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Iowa State Story

Iowa has made progress with regard to the provision of AEM at the classroom and district level. This progress has taken place in the context of 1-to-1 rollouts that included a number of assistive technologies such as Don Johnston’s uPar and TextHelp’s Read and Write for Google. Iowa’s Department for the Blind provides materials in Braille, large print or audio formats to registered users, and the state has developed a Braille On Demand service for quick turnaround of Braille materials. Up to 10 pages, including tactile graphics, can be submitted and be ready by the next day at 9 am. This work is done as part of a contract between the Iowa Department of Education and Iowa Prison Industries and the output has increased dramatically in the time it has been available.

Accessible Educational Materials (AEM)

Print- and technology-based educational materials designed to be usable across the widest range of individual variability.

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Technology

Equipment or system where principal function is creation, conversion, duplication, control, display, interchange, transmission, reception, or broadcast of data.

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Audio

Digital form or representation of a sound which may be used for non-visual access to text and images.

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Tactile Graphics

Images designed to be touched rather than seen.

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John graduated in 2016 with 504 plan and could not read his textbooks and tests. After being exposed to text reader options available on his mobile technology and on school computers that were flexible and met his needs, he became a strong advocate for himself. He spoke to teachers about ways they could make the curriculum accessible for him and he researched apps that provided text to speech support for his AP classes. John participated in learning opportunities for a regional conference where he demonstrated some of the accessibility supports he uses and answered questions about his journey to success!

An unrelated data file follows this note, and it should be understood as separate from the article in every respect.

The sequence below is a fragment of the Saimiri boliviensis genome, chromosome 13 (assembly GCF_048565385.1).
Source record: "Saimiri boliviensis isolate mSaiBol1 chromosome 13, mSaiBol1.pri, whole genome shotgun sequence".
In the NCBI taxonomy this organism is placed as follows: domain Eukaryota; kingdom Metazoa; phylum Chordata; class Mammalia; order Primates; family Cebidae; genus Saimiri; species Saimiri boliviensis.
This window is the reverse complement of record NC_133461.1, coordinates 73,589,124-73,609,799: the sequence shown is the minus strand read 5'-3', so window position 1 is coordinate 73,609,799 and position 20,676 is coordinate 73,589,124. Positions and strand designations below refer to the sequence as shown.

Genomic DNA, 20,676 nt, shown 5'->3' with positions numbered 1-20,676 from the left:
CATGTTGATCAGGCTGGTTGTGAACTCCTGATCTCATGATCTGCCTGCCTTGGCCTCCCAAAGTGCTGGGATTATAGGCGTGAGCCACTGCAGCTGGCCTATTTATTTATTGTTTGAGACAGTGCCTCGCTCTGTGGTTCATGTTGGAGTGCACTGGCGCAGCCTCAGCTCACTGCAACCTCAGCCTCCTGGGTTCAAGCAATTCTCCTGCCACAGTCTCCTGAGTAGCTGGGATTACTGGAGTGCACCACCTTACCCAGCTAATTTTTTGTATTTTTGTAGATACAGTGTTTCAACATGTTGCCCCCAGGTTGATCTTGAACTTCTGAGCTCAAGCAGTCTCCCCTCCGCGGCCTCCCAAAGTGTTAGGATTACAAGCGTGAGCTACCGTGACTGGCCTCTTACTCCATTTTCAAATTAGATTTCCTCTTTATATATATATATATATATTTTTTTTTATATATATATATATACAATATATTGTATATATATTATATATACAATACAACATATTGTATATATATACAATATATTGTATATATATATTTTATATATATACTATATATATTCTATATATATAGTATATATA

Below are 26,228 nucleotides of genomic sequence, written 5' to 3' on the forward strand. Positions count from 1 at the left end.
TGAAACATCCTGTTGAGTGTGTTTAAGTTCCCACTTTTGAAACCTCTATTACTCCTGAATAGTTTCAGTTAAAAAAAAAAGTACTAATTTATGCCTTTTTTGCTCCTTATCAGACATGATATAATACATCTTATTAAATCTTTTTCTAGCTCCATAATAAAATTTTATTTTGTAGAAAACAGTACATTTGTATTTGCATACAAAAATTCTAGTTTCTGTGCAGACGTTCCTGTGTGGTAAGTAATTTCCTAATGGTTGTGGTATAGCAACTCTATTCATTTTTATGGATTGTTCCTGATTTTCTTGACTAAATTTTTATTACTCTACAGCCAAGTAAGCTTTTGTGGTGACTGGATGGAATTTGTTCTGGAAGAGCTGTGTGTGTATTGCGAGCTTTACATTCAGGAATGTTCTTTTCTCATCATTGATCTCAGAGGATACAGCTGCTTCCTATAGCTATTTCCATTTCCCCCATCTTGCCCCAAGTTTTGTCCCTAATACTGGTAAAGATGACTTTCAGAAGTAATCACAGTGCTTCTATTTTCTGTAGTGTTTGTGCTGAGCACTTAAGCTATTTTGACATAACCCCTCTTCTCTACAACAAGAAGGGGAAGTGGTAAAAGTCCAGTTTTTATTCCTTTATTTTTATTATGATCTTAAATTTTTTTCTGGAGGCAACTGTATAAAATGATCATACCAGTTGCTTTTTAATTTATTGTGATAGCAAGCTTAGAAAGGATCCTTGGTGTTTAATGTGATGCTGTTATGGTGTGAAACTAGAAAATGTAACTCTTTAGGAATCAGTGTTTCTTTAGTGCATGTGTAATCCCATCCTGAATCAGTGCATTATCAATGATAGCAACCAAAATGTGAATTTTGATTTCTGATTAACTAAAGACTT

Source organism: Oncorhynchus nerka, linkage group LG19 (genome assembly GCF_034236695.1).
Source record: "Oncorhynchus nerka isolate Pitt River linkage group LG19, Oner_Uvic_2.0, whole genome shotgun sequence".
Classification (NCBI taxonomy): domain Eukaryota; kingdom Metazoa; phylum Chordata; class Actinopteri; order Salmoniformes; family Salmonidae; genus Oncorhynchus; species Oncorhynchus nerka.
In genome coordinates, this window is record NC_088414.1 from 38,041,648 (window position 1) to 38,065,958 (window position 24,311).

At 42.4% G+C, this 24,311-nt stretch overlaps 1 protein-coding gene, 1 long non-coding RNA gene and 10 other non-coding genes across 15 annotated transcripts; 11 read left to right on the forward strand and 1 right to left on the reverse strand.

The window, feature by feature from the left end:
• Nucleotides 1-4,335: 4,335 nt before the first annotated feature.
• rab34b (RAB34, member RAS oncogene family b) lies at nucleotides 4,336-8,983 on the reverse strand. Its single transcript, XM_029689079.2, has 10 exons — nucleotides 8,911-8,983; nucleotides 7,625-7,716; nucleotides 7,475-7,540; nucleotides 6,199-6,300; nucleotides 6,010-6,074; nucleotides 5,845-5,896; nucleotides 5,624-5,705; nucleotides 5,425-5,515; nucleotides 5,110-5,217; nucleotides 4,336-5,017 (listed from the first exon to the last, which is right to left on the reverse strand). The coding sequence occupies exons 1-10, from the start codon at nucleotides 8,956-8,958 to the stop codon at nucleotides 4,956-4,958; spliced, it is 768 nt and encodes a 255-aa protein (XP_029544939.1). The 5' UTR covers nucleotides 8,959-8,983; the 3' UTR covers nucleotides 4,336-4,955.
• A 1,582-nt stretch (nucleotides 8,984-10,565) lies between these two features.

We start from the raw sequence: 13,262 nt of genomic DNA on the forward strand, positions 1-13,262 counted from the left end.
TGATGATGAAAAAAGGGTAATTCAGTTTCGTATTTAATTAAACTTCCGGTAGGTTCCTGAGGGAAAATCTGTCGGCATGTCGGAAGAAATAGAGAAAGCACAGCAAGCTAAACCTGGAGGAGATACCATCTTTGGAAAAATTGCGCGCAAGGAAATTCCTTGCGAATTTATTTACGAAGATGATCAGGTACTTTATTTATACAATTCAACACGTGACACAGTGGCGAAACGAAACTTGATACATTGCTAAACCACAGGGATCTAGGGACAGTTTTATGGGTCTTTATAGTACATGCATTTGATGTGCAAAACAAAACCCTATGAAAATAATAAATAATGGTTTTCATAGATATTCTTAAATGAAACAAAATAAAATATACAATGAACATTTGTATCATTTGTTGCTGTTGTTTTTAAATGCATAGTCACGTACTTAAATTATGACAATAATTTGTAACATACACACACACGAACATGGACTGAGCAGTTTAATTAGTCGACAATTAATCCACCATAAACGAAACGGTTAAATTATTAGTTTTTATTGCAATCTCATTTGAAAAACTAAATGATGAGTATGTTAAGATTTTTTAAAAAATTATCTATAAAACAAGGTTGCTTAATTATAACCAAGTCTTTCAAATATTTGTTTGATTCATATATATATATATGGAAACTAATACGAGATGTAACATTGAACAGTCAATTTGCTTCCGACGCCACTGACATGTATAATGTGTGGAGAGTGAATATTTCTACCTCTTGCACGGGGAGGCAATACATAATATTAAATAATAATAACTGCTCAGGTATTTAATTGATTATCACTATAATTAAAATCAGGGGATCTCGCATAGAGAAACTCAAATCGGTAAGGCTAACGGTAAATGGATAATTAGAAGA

Professional Learning Opportunities

Iowa has seen a significant increase in the number and variety of  learning opportunities (Quality Indicator 4) available to district and regional education agency staff. Regional directors coordinate these professional learning opportunities in close collaboration with assistive technology specialists, and the persistence of both has been instrumental in driving these efforts forward. The learning opportunities have ranged from building-level trainings conducted with small groups, to training for district staff and support personnel at the regional education agency level.  Some state-level learning opportunities were started in conjunction with an AEM Oversight Committee that has been replaced by an Access Coordination Team (ACT). The ACT includes the Special Education Director, the AIM Coordinator, the AT Leadership Team lead, and consultants with the usability districts for Iowa’s State Personnel Development Grant (SPDG), which focuses on specially designed instruction (SDI). This multidisciplinary team not only facilitates the state's AEM growth but also targets individual districts’ needs.The ACT has set three priorities for AEM in Iowa: procurement, provision, and changing the perception of AEM among teachers and parents so that it is seen as a valuable contributor to learning for all students. The goal going forward is to build a robust state-wide support system for the implementation of AEM in the state.  

Recommendations to Other States

Iowa’s staff had the following advice for other states:

  • Build on the existing strengths of teachers, administrators, and support staff
  • Integrate learning opportunities for AEM into existing processes rather than making them an add-on
  • Recognize and build on small successes by seeing them as progress toward greater goals
  • Get leadership onboard with the work as early as possible

Accessible Instructional Materials (AIM)

Print-based educational materials converted into specialized formats, related to the requirements of the IDEA statute.

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